About Mike Gerle
Celebrating the intrinsic nature of gay men to connect sexually, and leveraging that energy to deepen our spiritual and emotional bonds, is what motivates my work as a podcast host, a writer, a community facilitator, and a gay Elder.
The urge to merge with other men is the one singular thing all gay men have in common. That simple fact is why I start my community building by addressing sex. By facing the delights and dangers of the sex we have with each other, we create opportunities to harness the primal and spiritual energies that deepen our heart-centered connections.
It is heart-centered connections that transform our group from a loose association of sexual partners into one of sustained, edifying, brotherhood.
During my lifetime, I have experienced heart-centered connection in many ways: through religion & boy scouts, through professional ballet, through the plague of AIDS, through addiction & recovery, through vanilla sex, through human potential programs, through rituals in the fetish community, and through teaching yoga & meditation.
All have revealed to me an ancient truth. The holy grail of happiness is found in a man’s ability to connect with his intuition and follow the wisdom that source provides.
I have become an expert on gay sexual connections. It’s a sexual career that started in my late teens in a bowling alley, persisted during AIDS, kept me sober, provided cash for rent, celebrated my kinky side with the title of “International Mister Leather”, had me touring bathhouses and dark rooms in several countries, gave me experience in two different polyamorous relationships, and, most recently, has me noticing the effects of age on my 55-year-old libido.
I am exploring new ways for gay men to connect, ways that transcend sex while thanking sex for bringing us together.
I grew up with a Mormon family in Nebraska, Wyoming, and Idaho; then moved to San Diego in 1985 hoping to become a professional ballet dancer. AIDS and drugs derailed those plans and landed me in West Hollywood in 1991.
Hitting the gym and getting sober launched me onto a path of exploration that led to a 23-year job I loved at West Hollywood City Hall, a chance to expand my sexual identity, and a nagging realization that, against all odds (I was told I would die in 1987), I am becoming an Elder in my community.
In 1997 I began a 23-year career working for the City of West Hollywood.
I have the honor of being chosen as International Mr Leather 2007, a process that ripped the closet door off one of the last hidden parts of my sexual identity.
The next year, I started a fraternal alumni group of leather-men called the LA Band of Brothers that is still thriving today and has chapters in several cities.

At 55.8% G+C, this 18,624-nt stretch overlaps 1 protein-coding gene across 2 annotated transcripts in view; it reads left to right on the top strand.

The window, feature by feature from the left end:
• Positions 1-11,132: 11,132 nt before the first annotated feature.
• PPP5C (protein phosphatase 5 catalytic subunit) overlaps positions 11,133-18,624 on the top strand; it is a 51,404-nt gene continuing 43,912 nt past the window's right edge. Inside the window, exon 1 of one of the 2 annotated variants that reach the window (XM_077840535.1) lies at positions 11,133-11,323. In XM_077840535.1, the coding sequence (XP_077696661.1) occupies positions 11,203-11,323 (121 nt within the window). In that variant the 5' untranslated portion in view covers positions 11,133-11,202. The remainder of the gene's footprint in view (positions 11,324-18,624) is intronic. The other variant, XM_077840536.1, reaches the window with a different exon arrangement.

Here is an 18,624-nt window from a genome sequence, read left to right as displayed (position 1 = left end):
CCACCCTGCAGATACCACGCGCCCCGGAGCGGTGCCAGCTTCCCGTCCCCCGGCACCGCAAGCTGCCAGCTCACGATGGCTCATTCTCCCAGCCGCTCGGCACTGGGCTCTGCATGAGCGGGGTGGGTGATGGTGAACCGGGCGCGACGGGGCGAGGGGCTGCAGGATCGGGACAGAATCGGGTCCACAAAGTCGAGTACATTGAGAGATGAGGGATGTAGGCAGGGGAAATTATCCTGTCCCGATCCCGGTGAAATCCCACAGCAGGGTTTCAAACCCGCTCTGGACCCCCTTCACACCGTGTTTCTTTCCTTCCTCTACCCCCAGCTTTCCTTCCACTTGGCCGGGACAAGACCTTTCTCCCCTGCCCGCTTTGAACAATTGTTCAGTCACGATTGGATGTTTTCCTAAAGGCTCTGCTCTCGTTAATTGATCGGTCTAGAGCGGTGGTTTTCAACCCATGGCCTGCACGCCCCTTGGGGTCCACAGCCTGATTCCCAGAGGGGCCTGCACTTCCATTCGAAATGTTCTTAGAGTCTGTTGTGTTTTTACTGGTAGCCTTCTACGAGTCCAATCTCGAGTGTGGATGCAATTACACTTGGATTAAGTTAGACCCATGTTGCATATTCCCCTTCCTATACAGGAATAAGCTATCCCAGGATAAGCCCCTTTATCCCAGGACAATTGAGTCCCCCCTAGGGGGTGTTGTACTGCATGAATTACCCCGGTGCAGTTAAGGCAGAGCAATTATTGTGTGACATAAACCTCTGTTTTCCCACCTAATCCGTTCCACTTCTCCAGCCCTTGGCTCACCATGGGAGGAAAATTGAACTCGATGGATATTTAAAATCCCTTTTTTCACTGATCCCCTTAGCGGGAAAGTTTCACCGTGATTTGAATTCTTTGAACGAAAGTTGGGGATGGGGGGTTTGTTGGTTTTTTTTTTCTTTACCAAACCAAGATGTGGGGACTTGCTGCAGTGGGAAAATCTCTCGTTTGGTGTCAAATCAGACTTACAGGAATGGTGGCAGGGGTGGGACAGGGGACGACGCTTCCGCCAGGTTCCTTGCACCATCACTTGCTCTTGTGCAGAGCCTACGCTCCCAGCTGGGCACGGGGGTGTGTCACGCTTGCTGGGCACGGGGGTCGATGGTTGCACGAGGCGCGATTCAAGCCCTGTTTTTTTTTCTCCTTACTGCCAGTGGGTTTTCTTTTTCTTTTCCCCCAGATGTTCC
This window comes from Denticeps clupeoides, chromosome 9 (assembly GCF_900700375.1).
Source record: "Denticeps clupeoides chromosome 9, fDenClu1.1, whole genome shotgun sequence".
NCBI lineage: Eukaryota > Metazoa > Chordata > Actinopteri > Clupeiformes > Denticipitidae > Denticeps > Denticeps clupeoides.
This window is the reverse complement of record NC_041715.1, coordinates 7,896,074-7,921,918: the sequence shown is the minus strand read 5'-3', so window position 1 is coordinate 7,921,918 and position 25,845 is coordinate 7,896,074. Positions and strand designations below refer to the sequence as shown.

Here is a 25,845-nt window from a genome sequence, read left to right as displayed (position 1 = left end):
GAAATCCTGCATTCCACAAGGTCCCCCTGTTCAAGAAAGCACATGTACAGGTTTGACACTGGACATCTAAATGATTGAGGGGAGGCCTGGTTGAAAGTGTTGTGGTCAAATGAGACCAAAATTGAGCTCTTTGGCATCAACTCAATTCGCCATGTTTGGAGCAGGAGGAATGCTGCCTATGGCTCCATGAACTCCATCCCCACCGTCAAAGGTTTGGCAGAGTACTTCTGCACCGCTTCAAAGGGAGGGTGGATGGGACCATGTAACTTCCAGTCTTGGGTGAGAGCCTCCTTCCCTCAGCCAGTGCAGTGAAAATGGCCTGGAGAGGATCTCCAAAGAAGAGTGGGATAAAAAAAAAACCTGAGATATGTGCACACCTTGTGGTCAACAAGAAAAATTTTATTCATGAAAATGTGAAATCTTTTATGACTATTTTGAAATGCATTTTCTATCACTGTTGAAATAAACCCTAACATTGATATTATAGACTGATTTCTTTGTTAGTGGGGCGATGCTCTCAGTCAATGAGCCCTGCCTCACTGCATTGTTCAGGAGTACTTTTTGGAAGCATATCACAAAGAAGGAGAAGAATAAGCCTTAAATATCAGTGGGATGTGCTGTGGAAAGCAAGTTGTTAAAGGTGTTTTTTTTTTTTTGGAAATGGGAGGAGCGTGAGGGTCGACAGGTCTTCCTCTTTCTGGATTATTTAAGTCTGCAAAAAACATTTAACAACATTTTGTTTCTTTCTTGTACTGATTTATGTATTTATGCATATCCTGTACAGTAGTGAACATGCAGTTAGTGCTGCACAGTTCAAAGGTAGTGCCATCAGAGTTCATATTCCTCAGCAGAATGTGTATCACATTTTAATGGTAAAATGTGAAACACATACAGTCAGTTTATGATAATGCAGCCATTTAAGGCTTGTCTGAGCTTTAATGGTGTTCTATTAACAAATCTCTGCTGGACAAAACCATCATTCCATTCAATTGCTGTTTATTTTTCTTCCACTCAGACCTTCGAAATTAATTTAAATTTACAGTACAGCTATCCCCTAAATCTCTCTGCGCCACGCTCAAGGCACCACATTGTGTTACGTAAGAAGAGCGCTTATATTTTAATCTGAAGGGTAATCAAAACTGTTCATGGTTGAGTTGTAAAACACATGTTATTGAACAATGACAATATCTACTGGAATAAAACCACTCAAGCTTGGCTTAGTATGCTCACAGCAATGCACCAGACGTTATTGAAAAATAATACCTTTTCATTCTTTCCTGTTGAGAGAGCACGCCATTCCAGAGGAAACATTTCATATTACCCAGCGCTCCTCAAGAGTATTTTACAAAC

At West Hollywood City Hall, Councilmember D’Amico’s office sponsored my idea to start a gay men’s discussion group. I call it “TRIBE Gay Men’s Discussion Group.” February 9, 2011, was our first meeting and it met every month for seven years. I facilitated the group for 5 years before I turned it over to a non-profit to continue.
My career in local government gave me experience developing and running two City Academies called Community Through Engagement (CTE). These 9-week trainings gave residents the opportunity to learn how their local government works so they could be more effective at getting what they wanted.
Before retiring from the City of West Hollywood in April 2020, I worked as a Special Events Coordinator, overseeing the permitting process for hundreds of events, huge and small, that took place in businesses and public spaces throughout the city.
I published my first memoir, Drama Club, in 2017. The book was a labor of love. The process of writing it was essential to making sense of my life on planet earth.
This year I launched the GerleMen Podcast with my business partner Garrett McClure. It’s another labor of love intended to help gay men and anyone else who feels like “the other” strengthen their own dignity, get closer to their chosen families, and identify the special gifts they have for general society.
Sexual energy has been pathologized by modern society. I am convinced that the authentic expression of any human being, especially a gay male human being, must mindfully embrace our intrinsic sexual proclivities. We must ponder our preoccupations that are sexual in nature so that we may know ourselves completely.
In the Evoco community, we will fully embrace and articulate the effect our sexuality has on our individual and collective consciousness – while respecting the power it has to devastate our community if not shown the respect all dynamic forces require. We will look directly into it so that we might leverage the awesome power it has to connect us to our intuition, to our Source.
I want heart-centered (love-centered) connections with people, especially my gay brothers. That is why I am dedicating this chapter of my life to providing language, skills, and community for other men who feel the same way.
I live with my boyfriend Dennis in his condo in the Hollywood neighborhood of Los Angeles.